We have increased the frequency of disinfection on busy flights. Areas such as the restrooms are disinfected every hour. Communication between the flight and cabin crew is mostly over the phone, so pilots don’t need to walk through the cabin.
Food on flights has also changed. To minimize transmission, all in-flight meals are canceled. Bottled water and single-serving packaged food are left on passenger seats before boarding. The airline also takes extra precautions in not sourcing the food from local suppliers - all food and drink on the Paris-Shanghai flight is loaded in China.
People still eat on the flight, but at different times. Of course there are passengers who just sit there, wrapped from head to toe in protective suits, and refuse to eat anything for eleven hours. It’s natural to be nervous. But some passengers tell me that just being able to board a plane back home is a relief.
The passengers are largely quiet throughout the flight. It’s only when we distribute the health declaration forms, usually two to three hours before landing, that they become a little agitated and full of questions. Passengers are legally liable for what they put down on the form, so everyone is extremely careful.
Occasionally some passengers are careless and just check boxes absentmindedly. Once I saw someone answering “yes” to the question “Have you been tested for the Covid-19 virus and confirmed positive?” I was startled but it turned out that he was tested but the result was negative. I had to explain, of course nicely, that the answer is only if he was tested and confirmed positive.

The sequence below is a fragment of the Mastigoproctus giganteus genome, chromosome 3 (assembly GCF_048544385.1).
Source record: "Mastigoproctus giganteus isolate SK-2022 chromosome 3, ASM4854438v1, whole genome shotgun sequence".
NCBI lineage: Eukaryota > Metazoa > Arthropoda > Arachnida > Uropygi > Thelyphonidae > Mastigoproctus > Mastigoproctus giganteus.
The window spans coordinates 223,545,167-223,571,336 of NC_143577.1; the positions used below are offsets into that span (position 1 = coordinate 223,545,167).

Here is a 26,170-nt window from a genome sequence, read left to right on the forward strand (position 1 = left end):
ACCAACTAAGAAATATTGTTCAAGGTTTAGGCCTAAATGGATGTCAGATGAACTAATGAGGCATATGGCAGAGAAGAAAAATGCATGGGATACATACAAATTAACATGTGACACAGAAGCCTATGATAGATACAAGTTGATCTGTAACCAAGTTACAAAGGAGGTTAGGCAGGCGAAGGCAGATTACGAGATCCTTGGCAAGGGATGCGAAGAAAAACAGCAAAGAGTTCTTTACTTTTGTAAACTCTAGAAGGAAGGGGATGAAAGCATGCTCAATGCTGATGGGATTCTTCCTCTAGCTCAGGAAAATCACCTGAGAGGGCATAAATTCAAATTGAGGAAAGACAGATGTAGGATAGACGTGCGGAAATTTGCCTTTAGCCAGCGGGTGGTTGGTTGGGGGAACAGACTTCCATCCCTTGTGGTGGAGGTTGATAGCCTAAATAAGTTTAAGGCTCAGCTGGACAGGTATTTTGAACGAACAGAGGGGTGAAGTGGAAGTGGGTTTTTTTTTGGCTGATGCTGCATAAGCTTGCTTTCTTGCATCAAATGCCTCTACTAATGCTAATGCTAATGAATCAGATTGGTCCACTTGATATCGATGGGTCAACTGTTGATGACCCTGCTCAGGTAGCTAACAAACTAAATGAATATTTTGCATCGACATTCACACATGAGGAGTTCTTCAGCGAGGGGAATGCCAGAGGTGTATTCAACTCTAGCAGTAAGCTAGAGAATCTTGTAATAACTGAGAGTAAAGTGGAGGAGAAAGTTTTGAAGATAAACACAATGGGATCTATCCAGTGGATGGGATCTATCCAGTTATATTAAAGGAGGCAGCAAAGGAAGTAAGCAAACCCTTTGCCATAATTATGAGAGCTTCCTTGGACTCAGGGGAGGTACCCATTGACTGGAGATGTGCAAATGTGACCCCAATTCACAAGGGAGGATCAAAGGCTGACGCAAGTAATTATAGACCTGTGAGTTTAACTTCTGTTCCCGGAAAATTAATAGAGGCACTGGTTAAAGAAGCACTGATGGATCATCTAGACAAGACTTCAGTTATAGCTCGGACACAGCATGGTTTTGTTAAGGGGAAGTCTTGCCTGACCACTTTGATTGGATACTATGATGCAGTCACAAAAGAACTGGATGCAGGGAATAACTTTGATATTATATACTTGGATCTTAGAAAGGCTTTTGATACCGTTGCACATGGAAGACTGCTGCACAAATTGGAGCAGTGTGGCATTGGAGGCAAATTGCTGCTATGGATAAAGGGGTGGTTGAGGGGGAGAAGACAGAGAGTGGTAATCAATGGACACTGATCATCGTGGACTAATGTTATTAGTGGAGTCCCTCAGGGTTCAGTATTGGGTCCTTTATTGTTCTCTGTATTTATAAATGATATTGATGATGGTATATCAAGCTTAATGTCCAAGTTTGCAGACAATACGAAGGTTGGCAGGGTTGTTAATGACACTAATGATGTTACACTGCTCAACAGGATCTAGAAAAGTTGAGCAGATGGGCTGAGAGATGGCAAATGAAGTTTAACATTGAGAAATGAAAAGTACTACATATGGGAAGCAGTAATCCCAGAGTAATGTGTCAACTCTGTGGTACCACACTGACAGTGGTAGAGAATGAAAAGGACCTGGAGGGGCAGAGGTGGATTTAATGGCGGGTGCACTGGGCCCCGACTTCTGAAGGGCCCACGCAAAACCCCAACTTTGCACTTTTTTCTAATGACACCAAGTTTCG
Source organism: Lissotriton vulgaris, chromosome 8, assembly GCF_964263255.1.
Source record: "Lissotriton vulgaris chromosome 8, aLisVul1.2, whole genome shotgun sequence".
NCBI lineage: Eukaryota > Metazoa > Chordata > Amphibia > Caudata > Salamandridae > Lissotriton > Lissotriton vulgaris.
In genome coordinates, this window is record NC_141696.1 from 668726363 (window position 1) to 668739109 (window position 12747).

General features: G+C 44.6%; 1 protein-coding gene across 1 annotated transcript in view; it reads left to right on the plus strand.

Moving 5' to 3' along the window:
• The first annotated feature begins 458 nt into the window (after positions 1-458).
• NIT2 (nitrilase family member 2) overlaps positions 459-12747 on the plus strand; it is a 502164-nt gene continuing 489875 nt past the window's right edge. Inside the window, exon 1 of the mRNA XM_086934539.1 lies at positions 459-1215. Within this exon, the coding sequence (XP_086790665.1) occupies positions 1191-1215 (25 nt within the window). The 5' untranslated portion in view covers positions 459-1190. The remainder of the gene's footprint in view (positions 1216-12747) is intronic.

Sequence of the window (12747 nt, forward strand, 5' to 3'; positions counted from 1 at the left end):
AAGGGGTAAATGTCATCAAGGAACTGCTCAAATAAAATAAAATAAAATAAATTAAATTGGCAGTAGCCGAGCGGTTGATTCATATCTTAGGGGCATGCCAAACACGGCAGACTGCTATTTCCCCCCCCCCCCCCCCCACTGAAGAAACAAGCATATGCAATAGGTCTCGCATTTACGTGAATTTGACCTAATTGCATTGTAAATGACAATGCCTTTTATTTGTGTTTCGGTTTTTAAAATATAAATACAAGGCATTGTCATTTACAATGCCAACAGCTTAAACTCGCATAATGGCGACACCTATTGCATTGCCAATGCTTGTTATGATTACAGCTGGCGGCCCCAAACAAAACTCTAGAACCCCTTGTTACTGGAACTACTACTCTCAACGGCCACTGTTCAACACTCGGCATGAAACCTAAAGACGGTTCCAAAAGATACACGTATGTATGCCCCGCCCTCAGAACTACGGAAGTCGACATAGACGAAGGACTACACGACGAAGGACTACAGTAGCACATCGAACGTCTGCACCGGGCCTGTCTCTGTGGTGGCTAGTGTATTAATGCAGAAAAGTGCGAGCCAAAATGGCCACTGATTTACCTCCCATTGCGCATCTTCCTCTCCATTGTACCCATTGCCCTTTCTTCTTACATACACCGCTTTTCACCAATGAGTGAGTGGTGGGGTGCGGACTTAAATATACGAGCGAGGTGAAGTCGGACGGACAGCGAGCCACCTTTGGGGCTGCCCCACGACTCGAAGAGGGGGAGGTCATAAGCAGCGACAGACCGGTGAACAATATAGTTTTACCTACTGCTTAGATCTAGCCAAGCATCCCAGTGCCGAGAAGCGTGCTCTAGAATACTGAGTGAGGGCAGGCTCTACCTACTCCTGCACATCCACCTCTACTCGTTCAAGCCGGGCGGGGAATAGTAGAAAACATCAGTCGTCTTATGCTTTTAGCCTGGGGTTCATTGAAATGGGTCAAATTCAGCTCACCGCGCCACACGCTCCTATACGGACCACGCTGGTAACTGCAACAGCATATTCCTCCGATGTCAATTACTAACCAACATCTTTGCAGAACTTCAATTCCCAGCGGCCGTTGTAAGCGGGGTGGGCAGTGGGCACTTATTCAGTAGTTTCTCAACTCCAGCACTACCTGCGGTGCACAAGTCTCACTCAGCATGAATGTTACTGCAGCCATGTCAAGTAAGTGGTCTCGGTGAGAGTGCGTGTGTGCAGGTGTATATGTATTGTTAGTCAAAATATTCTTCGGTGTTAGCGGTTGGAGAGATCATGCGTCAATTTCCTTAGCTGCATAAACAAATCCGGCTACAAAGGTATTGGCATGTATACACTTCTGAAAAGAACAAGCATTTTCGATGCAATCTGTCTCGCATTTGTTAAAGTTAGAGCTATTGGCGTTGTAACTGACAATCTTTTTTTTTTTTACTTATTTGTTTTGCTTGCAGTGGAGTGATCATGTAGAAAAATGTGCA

The Paris-Shanghai flight lands in Shanghai at dawn. Disease control staff are waiting outside when the cabin door opens. Passengers who are symptomatic or have had close contact with confirmed patients are let off the plane and inspected first. Other passengers and crew also have one-on-one interviews with the inspectors, and have their temperatures taken one more time.
After that, we spend three hours disinfecting the entire plane. Supplemental equipment, including oxygen bottles, infant cribs, and extra-long seat belts, which, in normal times, are directly put back, now need to be sent to a special facility for disinfection.
Then, on to central quarantine, which takes hours of paperwork. Our health records, passports, and the crew roster all need to be thoroughly checked. It might well be late in the morning when we get to the quarantine facility.
We were among the first aircrews to be centrally quarantined. To help those who need to spend time in isolation, and also to kill time, we even wrote an “Aircrew’s Manual for Surviving Central Quarantine.” During those fourteen days, we exercised together and entertained each other through video conferencing. I also read when I was offline.
I was released from central quarantine on April 2 and went out for dinner with my husband for a small celebration. On April 6, I went to our headquarters for a staff training session, then, on April 10, I was back in the air.
Now, I’m in central quarantine again, but this time, I’m prepared. Last time I had to have my husband send extra shampoo and soap to the facility since I didn’t bring enough. Now I’m well stocked. I’ve brought along a vitamin C drink mix, disinfecting products, pajamas and even sneakers for exercise.
After having been through all this, I’m quite at ease with working on “high-risk” flights. I have confidence in our protocols and procedures. And I am happy to do my share in fighting the pandemic.